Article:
- The top-tier journal does not necessarily have the best papers. This is because the lower-tier journals have papers that have gone through more extensive review.
- More reviews can raise reader confidence that a paper is good. However, the paper is published after only a handful of reviews. Stepping out of the game, situations where dozens or hundreds read the paper before publication would do much to diminish both false positives and false negatives in the publication decision.
- Readers are more likely to read journals that maintain a high standard.
- Readers are also more likely to read journals where the referee exerted a high level of effort in reviewing the papers, and can also read those papers with less effort. The problem of trusting a false paper is mitigated, because careful reviews produce fewer false positives. However, referee effort is not observable.
All of this is still under the assumption that referees have an incentive to put real effort into the review process, an assumption I’ll discuss further next time.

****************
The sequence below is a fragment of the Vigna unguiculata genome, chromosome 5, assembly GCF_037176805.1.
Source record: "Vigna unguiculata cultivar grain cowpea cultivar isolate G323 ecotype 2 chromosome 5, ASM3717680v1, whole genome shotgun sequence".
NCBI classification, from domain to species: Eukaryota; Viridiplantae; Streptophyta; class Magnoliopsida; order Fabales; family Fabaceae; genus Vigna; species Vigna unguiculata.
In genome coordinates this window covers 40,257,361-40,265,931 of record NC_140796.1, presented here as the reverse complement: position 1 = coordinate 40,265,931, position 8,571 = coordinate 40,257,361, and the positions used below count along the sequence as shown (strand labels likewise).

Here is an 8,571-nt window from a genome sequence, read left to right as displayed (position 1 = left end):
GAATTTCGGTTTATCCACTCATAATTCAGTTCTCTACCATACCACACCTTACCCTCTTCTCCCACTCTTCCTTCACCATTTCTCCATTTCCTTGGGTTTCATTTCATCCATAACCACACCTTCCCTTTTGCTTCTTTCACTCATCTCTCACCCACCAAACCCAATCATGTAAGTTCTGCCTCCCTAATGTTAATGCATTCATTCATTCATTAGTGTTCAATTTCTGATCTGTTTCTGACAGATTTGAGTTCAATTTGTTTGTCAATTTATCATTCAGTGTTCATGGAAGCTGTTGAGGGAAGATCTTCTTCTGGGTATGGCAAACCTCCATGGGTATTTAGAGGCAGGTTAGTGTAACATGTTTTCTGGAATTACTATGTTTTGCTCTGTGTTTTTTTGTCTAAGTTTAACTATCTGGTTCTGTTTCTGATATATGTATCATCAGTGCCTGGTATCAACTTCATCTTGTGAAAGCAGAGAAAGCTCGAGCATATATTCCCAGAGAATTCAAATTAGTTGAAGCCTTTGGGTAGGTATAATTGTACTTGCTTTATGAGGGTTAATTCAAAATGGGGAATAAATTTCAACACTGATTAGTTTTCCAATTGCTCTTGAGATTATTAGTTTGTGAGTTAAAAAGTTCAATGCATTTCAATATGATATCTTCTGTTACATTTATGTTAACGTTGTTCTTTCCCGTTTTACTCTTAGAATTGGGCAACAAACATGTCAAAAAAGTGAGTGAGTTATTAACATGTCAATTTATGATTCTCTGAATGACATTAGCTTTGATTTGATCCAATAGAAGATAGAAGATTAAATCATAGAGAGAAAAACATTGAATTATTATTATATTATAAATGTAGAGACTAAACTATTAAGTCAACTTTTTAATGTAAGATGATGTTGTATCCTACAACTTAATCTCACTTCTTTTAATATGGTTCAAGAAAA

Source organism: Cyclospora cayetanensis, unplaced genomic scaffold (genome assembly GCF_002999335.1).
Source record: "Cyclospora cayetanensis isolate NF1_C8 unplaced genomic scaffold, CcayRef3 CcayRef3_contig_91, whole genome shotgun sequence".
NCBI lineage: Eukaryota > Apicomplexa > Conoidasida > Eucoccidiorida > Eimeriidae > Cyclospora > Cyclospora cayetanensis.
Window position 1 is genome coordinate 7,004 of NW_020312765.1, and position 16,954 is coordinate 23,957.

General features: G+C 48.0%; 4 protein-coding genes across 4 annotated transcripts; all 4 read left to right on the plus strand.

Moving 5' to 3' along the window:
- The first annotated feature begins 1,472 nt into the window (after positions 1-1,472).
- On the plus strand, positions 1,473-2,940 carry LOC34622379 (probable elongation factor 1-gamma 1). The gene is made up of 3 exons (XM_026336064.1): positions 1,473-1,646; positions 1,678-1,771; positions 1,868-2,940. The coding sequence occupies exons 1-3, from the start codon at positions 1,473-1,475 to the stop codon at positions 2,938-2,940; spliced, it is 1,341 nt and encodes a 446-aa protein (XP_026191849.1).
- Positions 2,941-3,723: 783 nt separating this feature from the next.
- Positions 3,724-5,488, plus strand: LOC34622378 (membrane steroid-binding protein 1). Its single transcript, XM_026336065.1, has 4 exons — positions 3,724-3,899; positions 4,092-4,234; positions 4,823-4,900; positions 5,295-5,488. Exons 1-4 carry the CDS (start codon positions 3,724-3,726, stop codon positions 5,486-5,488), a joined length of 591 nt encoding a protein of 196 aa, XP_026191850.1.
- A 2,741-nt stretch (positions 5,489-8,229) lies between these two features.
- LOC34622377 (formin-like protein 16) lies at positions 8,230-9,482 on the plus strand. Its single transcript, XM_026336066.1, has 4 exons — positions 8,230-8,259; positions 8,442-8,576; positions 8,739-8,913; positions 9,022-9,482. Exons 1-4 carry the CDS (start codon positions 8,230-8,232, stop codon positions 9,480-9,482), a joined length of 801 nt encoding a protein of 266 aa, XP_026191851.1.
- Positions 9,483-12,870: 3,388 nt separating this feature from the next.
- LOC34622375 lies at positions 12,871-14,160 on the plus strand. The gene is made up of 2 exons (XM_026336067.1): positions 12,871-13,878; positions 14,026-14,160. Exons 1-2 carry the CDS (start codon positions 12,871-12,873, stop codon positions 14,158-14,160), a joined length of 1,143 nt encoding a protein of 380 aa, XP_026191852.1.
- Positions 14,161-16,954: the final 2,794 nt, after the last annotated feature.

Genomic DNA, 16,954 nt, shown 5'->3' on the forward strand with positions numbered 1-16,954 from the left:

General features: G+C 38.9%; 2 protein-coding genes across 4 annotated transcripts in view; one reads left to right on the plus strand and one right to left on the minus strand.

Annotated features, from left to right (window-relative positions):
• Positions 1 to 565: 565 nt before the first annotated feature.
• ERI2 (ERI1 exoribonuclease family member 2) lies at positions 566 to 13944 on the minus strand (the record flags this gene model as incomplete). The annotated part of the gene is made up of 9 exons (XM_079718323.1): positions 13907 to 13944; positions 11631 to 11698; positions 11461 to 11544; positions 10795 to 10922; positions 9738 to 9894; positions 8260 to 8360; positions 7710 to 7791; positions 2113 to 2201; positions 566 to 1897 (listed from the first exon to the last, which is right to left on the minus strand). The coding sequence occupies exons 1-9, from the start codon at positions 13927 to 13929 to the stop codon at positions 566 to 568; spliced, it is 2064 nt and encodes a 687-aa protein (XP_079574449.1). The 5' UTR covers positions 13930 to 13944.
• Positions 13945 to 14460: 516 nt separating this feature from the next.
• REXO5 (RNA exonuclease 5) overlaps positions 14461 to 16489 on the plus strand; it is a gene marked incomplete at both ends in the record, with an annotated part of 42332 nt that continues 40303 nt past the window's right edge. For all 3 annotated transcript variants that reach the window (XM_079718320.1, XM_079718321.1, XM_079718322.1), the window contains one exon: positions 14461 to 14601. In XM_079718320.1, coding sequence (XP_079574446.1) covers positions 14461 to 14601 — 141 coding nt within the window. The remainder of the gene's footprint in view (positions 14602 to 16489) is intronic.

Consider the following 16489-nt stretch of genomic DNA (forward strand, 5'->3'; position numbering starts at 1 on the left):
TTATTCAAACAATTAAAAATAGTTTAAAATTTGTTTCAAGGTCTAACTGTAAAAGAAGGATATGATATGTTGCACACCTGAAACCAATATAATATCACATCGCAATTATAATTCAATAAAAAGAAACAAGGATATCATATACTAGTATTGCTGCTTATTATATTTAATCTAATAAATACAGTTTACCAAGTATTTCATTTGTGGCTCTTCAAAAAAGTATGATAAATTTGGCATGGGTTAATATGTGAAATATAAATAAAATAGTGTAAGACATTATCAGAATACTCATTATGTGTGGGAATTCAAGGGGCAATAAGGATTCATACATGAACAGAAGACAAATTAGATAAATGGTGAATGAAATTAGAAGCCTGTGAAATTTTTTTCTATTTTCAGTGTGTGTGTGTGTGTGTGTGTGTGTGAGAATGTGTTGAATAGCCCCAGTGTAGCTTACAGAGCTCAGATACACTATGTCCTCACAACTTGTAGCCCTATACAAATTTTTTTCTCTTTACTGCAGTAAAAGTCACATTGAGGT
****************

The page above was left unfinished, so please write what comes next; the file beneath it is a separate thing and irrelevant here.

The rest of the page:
After the jump, the rest of this entry will go into more precise detail (~3,000 words) about the game and some of its implications. Continue reading
A genuine “big sky” shout-out to grad school friends Dave Parker and Erika Franklin Fowler, both PROMINENTLY featured in this week’s fascinating PBS Frontline “Big Sky, Big Money” examining “dark money” in Montana politics and in campaigns around the country in the wake of Citizens United (2010). Parker, a coauthor on research looking at congressional investigations, is a dedicated student of American politics. He’s driven countless hundreds of miles this year collecting information on campaign advertisements from local television stations, filling a vital gap in available information about what’s going on in American politics. And he is rewarded with a spot on PBS Frontline, the coolest show on TV’s nerdiest channel. Not bad!
For the past thirty years, students of American government have leaned hard on a metaphor contrasting “police patrol” and “fire alarm” oversight. It’s an interesting and useful idea, but basically unsupported by careful empirical work. My esteemed colleague David C.W. Parker (who blogs about Montana politics here) and I have looked at the partisan dimensions of congressional oversight in a couple academic articles – a 2009 article here published in Legislative Studies Quarterly and a forthcoming article in Political Research Quarterly. This summer we published a short essay, “Oversight: Overlooked or Unhinged?” in Extension of Remarks, the newsletter of the Legislative Studies Section of the American Political Science Association. It’s basically an effort to work through the critique of the “fire alarm” metaphor with an eye on current events. Did you miss it? Here it is again.